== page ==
Last week, the Los Angeles County Board of Supervisors unanimously passed a ban on flavored tobacco products in L.A County. This ban includes flavored vaping products and menthol cigarettes. Retailers have six months to take flavored products off their shelves and online sales of flavored tobacco products will also be banned.
Although the ban makes no mention of cannabis products, advocates are using the momentum from Tuesday night’s meeting to call for an all-out ban on vaping products. Vapes, like the popular Juul or NJOY, have become mainstays in many dispensaries. Many dispensaries sell THC or CBD-filled e-liquid or vape cartridges as refills for vape pens or other electronic smoking devices.
The push to ban combustible smoking devices, such as vapes and e-cigarettes, came from a Center for Disease Control (CDC) report on lung injury cases associated with using e-cigarettes which have been reported in 48 states and 1 U.S. territory and have resulted in 15 reported deaths. The FDA has been cautioning users against impure vape cartridges and e-cigarettes for ten years noting that toxic compounds that are linked to cancer have been detected in many products.
Most of the cases have been reported in young men, with a median age of 19, who have a history of vaping tobacco and cannabis products. Symptoms of Vaping-Associated Pulmonary Injury (VAPI) include coughing, chest pain, shortness of breath and even lipoid pneumonia, in which fat particles enter the lungs. The CDC has not yet identified a single chemical component responsible for VAPI but cautions people, especially those under 18, to refrain from smoking any e-cigarettes or vapes. Recently President Donald Trump drew attention to the harmful effects of vaping in a September press conference.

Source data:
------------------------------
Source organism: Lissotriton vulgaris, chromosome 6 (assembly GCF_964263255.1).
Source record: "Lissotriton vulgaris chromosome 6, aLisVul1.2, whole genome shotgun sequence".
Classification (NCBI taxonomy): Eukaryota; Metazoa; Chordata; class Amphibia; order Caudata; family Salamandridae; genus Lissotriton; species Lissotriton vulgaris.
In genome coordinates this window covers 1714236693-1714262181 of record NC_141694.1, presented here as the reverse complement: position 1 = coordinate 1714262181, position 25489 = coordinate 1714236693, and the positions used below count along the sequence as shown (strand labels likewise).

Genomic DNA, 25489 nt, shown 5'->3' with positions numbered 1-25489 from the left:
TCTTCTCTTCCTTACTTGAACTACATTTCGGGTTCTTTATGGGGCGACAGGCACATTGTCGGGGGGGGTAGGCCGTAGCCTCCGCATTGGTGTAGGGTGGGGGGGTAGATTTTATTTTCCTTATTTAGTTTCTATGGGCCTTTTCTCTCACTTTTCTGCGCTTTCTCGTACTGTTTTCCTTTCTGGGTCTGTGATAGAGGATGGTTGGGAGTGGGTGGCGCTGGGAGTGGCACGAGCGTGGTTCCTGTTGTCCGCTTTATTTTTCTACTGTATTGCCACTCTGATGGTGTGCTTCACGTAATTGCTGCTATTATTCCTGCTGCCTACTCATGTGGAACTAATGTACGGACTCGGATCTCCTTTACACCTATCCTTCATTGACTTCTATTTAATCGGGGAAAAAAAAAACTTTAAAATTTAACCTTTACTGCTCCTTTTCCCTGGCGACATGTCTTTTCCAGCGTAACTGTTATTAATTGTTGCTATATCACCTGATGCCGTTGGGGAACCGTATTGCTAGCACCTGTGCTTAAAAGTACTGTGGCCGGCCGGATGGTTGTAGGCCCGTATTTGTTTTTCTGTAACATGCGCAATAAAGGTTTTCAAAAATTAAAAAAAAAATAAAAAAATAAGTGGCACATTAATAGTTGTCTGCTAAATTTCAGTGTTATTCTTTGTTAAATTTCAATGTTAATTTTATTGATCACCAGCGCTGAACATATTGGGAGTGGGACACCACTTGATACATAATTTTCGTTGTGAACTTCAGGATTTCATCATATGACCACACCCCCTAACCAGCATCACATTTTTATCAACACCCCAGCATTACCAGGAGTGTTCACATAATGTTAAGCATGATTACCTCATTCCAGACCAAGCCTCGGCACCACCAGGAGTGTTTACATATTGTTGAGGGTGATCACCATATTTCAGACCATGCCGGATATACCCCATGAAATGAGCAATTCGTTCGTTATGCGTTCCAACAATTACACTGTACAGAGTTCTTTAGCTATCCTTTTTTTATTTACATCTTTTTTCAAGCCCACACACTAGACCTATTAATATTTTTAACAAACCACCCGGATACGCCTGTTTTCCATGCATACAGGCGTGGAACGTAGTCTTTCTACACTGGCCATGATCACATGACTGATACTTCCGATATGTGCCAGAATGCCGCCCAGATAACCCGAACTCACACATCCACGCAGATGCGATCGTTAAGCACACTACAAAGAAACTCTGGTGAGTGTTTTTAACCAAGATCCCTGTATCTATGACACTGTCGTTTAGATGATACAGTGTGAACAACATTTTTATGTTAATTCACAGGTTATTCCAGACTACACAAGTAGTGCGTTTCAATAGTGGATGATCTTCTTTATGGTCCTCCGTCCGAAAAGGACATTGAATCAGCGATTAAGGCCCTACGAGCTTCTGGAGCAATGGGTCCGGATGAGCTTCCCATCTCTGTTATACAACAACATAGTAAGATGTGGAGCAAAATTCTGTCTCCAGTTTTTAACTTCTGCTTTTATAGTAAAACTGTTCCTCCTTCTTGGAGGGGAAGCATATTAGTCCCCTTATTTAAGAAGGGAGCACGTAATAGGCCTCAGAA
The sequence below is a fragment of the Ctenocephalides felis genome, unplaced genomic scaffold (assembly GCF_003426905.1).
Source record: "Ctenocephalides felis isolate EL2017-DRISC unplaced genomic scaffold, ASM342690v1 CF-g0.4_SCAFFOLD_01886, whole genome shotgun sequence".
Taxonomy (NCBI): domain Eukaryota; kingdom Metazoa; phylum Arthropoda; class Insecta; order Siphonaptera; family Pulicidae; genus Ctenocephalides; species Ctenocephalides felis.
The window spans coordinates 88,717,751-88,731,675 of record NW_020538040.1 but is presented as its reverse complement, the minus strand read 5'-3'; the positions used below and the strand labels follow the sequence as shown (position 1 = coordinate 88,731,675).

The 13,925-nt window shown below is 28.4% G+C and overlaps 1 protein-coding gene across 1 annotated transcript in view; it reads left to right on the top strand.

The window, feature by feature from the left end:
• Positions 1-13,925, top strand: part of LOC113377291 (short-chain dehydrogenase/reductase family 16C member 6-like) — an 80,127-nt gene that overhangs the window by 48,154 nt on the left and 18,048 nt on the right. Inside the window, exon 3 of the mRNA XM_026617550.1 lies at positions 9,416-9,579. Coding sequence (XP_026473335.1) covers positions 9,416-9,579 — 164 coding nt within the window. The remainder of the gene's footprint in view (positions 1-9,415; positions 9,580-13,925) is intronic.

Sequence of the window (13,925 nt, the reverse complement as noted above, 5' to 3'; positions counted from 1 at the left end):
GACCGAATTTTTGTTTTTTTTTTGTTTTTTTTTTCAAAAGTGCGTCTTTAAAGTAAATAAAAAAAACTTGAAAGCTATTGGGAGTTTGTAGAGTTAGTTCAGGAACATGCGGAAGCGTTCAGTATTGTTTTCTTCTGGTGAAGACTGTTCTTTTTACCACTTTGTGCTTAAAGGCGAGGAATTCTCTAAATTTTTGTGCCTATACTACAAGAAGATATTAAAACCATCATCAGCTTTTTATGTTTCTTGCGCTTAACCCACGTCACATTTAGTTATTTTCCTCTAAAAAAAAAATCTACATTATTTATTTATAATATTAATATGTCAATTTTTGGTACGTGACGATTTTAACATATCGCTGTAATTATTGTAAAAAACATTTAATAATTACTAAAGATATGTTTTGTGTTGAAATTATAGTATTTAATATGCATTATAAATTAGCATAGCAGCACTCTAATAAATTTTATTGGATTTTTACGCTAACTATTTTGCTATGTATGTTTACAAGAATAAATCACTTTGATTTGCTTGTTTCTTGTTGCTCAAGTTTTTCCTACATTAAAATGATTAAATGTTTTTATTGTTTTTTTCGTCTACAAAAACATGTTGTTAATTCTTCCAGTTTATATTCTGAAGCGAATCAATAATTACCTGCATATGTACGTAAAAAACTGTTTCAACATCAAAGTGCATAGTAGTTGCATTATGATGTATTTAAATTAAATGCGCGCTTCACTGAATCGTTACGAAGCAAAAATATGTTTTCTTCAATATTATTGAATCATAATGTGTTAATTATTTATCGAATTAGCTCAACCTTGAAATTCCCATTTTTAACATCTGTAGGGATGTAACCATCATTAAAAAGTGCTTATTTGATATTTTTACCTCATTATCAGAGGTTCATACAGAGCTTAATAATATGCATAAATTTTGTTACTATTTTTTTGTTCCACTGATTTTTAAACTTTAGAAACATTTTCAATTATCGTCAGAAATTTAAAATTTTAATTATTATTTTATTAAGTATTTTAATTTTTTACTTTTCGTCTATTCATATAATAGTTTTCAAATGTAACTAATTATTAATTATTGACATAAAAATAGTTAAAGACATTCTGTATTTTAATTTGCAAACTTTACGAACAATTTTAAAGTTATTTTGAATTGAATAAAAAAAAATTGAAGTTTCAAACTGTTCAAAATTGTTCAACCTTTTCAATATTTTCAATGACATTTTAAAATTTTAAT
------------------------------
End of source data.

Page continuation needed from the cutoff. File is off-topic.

How does this legislation impact the cannabis industry? At the moment there is no legislation planned that targets the cannabis industry. According to a report cited in Los Angeles Magazine, marijuana vape products sold in California have not been linked to cases of VAPI but cautions the same cannot be said for marijuana vape products sold on the black market. Studies suggest that the cannabis black market in California still surpasses sales of regulated cannabis. Black market vapes and e-cigarette products have been found to contain lung irritants including acetals and formaldehyde.
While some counties contemplate all-out tobacco bans, there is currently no discussion about prohibiting cannabis smoking or vaping but it seems probable that the availability of vapes and e-smoking products will decrease. Last week, Juul announced it will stop advertising in the U.S> and “refraining from lobbying the administration on its draft guidance.” It will also halt sales but tobacco-flavored products will still be sold. Following that logic, unflavored cannabis vapes will still be legal for adult-use in California.